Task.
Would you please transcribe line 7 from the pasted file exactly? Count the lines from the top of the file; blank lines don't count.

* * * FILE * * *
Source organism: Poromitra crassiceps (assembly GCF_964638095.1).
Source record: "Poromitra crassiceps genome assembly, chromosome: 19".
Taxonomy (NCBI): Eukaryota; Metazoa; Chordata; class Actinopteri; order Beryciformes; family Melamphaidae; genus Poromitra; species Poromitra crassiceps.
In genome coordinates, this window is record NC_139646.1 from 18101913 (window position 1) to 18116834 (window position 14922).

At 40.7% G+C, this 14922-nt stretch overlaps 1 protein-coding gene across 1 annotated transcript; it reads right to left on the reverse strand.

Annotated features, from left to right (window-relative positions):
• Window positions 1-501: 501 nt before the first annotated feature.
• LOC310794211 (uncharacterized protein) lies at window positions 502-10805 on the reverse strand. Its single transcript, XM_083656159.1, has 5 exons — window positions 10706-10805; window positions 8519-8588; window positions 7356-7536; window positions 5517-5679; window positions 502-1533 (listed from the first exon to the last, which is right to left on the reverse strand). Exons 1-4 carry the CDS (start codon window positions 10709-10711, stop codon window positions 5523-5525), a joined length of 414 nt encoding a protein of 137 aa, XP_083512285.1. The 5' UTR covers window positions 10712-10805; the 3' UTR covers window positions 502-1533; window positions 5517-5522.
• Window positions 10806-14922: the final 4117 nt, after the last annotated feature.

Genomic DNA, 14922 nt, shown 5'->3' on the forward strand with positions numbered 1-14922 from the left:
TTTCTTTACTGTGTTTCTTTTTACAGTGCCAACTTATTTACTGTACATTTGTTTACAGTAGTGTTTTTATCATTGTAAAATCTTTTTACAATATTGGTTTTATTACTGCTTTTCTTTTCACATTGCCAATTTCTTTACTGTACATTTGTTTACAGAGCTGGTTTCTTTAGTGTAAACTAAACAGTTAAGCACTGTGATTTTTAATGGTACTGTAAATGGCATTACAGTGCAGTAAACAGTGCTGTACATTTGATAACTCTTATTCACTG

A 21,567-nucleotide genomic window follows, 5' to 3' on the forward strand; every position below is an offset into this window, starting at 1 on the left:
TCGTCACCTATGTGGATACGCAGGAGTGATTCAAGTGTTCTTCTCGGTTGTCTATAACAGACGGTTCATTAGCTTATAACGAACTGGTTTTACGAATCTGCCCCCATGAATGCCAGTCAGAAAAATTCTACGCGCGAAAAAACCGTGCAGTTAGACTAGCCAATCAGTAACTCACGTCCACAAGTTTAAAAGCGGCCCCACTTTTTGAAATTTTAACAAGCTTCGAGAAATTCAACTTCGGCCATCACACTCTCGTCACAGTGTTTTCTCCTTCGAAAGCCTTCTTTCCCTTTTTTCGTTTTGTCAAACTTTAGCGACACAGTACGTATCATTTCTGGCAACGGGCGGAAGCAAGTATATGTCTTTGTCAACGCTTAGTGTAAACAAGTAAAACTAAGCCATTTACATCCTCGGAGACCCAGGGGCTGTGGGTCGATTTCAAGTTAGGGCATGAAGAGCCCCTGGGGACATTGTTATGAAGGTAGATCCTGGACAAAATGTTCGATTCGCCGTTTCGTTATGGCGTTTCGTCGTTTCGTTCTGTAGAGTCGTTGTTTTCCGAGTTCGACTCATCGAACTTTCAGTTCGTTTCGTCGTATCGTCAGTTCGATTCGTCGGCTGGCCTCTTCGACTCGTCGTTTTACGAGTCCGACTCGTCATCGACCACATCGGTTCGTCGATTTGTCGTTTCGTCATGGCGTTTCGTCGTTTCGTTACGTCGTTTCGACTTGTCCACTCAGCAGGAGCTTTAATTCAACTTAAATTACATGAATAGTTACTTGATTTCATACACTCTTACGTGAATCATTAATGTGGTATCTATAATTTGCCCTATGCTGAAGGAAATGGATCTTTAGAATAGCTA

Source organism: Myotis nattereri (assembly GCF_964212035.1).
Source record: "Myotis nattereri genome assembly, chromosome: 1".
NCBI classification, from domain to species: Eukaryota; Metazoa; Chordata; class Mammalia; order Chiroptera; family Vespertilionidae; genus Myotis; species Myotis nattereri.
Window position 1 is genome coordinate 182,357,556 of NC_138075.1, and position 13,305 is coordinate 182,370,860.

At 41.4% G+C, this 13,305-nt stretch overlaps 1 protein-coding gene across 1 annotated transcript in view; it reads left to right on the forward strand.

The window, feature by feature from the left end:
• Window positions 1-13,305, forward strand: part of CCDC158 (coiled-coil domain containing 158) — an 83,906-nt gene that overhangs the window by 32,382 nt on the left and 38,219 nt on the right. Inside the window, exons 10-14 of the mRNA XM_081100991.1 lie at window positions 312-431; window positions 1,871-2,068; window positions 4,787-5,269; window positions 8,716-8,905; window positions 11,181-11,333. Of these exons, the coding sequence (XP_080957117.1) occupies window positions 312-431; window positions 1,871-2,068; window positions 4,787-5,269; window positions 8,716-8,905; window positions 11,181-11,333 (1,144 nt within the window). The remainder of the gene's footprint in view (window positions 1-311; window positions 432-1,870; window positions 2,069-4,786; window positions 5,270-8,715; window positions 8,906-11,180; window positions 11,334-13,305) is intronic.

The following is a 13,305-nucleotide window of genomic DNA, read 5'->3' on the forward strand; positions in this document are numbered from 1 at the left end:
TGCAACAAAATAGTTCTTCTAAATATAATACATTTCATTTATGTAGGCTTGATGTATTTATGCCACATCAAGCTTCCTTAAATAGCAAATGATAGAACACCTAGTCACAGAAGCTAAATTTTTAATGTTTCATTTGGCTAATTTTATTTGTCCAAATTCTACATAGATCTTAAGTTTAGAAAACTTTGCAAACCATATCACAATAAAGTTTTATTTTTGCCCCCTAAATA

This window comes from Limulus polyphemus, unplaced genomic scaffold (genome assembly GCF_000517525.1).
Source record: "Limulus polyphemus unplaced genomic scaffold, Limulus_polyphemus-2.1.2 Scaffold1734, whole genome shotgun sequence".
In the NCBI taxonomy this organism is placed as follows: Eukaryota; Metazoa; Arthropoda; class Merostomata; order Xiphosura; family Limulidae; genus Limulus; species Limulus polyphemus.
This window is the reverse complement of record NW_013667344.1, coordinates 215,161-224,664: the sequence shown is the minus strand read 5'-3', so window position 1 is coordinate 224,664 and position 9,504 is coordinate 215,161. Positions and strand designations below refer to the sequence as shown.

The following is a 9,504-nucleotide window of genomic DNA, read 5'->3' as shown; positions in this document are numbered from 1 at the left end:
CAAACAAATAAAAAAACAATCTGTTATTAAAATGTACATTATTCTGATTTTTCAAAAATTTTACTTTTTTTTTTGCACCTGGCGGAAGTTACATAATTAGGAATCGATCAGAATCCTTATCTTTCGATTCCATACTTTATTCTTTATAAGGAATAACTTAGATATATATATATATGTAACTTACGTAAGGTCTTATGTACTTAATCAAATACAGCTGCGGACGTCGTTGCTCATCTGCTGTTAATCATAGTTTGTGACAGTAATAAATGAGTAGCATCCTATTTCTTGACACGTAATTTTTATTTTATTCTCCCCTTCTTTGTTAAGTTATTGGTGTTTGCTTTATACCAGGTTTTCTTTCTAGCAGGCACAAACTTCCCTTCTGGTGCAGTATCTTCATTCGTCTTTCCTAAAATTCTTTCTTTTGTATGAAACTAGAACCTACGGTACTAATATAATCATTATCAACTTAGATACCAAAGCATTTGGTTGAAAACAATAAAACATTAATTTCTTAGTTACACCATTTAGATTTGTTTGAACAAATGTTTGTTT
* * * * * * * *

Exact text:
• Window positions 1-501: 501 nt before the first annotated feature.